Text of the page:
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Why Millennials Are Buying More Vinyl Records

The entertainment industry always loves a good comeback story, and music's latest resurgence is no exception.
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The entertainment industry always loves a good comeback story, and music's latest resurgence is no exception. Despite an explosion in digital and streaming music — including Spotify, Apple Music, Pandora and Tidal — consumers are spending more money on vinyl records, and more vinyl buyers are millennials.

In 2014, more than 13 million vinyl long-playing albums, or LPs for short, were sold in America. And the first half of 2015 is showing similar sales strength with more than 9 million LPs sold, according to the Recording Industry Association of America.

The association says the last time it has seen such high LP sales was a quarter century ago, in 1989. At that time, nearly 35 million LPs were sold. Then in 1990, compact disc sales took off, and vinyl sales fell by the wayside.

The current surge in LP sales is partly being driven by younger consumers. Industry researcher MusicWatch reports half of vinyl record buyers are under 25, and men are more likely to buy LPs than are women.

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"It's definitely a bright spot for the business," RIAA's Josh Friedlander said in a statement to CNBC. "In an increasingly digital age, vinyl records can provide a deeper, tactile connection to music that resonates with some of the biggest fans," said Friedlander, the association's senior vice president of strategic data analysis.

LP shipments increased 52 percent to $222 million for the first half of 2015, according to the association. But that's still only 7 percent of the overall market by value in a music industry dominated by digital and streaming sales.

The vinyl demand is driving production at Independent Record Pressing in Bordentown, New Jersey. The plant opened about 10 months ago and just launched production in the past few weeks. The company wants to make more than a million records per year.

Adding to the overall spike in vinyl demand, the New Jersey location is among only a handful of U.S. plants still making LPs.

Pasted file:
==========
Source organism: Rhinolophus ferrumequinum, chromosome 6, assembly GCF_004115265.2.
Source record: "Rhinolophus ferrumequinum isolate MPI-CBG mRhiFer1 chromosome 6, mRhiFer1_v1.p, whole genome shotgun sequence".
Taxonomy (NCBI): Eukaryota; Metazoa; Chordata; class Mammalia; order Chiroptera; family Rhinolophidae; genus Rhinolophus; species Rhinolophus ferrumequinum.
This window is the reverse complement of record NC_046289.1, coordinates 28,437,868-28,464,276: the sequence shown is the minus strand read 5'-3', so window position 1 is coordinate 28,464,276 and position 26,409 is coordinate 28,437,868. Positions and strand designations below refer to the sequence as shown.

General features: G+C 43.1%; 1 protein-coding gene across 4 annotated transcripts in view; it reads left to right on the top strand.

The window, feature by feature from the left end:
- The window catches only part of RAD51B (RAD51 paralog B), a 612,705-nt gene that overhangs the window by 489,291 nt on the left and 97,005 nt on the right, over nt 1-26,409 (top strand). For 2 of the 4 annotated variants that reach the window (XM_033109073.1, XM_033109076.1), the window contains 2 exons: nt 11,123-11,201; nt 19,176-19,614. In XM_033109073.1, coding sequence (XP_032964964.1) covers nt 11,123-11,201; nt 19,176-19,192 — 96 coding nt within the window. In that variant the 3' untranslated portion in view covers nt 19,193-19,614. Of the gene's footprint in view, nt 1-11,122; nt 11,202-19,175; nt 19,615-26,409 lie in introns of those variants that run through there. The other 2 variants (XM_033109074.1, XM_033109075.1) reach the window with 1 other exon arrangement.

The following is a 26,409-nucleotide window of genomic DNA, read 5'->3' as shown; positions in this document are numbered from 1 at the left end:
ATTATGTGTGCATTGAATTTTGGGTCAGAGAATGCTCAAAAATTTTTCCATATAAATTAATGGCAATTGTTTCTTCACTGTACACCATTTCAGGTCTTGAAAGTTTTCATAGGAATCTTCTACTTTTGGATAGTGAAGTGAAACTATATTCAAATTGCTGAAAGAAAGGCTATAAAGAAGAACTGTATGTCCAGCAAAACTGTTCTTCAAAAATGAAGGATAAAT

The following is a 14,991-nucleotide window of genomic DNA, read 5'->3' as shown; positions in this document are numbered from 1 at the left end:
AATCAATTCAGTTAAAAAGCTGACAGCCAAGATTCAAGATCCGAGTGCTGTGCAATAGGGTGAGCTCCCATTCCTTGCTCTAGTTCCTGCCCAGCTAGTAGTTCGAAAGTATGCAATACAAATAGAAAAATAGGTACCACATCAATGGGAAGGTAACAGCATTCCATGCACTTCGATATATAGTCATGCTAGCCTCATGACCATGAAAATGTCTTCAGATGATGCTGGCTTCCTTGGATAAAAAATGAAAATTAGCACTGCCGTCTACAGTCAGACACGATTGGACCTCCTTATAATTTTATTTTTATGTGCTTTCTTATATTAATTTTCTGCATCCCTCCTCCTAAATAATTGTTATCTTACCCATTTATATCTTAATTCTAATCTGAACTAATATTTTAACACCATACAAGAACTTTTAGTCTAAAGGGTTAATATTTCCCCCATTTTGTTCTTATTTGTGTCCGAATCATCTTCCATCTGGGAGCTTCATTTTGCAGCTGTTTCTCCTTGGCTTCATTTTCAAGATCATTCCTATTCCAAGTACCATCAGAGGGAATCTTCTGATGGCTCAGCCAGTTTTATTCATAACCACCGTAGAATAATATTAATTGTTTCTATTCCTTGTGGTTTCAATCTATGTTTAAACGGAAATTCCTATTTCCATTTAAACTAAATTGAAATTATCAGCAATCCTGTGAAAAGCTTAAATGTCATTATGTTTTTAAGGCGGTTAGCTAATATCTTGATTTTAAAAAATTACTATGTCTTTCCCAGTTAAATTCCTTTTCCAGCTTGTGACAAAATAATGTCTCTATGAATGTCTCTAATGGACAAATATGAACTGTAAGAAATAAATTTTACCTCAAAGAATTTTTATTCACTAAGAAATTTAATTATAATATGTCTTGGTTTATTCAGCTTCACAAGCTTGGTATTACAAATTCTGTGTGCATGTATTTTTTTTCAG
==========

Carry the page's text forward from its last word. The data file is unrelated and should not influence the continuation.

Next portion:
"Our demand far exceeds that," General Manager Sean Rutkowski said. "We could run these presses 24 hours a day, seven days a week and still not be able to meet demand. Capacity is really the choke point in the vinyl industry right now," said Rutkowski, a music industry veteran of some 20 years.

Independent Record Pressing has contracted with about half a dozen independent labels and has four full-time employees.

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Music files vs. tangible LPs

The plant machines are some 40 years old, and have been refurbished by Dave Miller, the plant manager. Miller said the technology hasn't changed much at all in that time. Each record takes about 25 to 40 seconds to make. The process includes molding and heating vinyl up to 350 degrees and hitting it with about 100 tons of pressure on the press. Each record is then listened to individually before being packaged and shipped.

"It's still heat and compression," Miller said. "Digital timers and things like that have come into play, but really nothing has changed."

The equipment's age, however, can sometimes be problematic. "When stuff breaks you have to either redesign it and have it reworked or remanufactured," Miller said.

And while vinyl may be the contrary to digital, Rutkowski said digital music may be adding to interest in LPs.

"Digital strips out the tangibility of music. It really is just a file, and a record is such a great tangible piece. It's something you can hold, something you can touch, something you can listen to in a way that just putting something on your computer doesn't [compare to]," Rutkowski said.

"I think a lot of younger kids are just discovering vinyl. They were yearning for something different, and it's sort of a badge of what they listen to."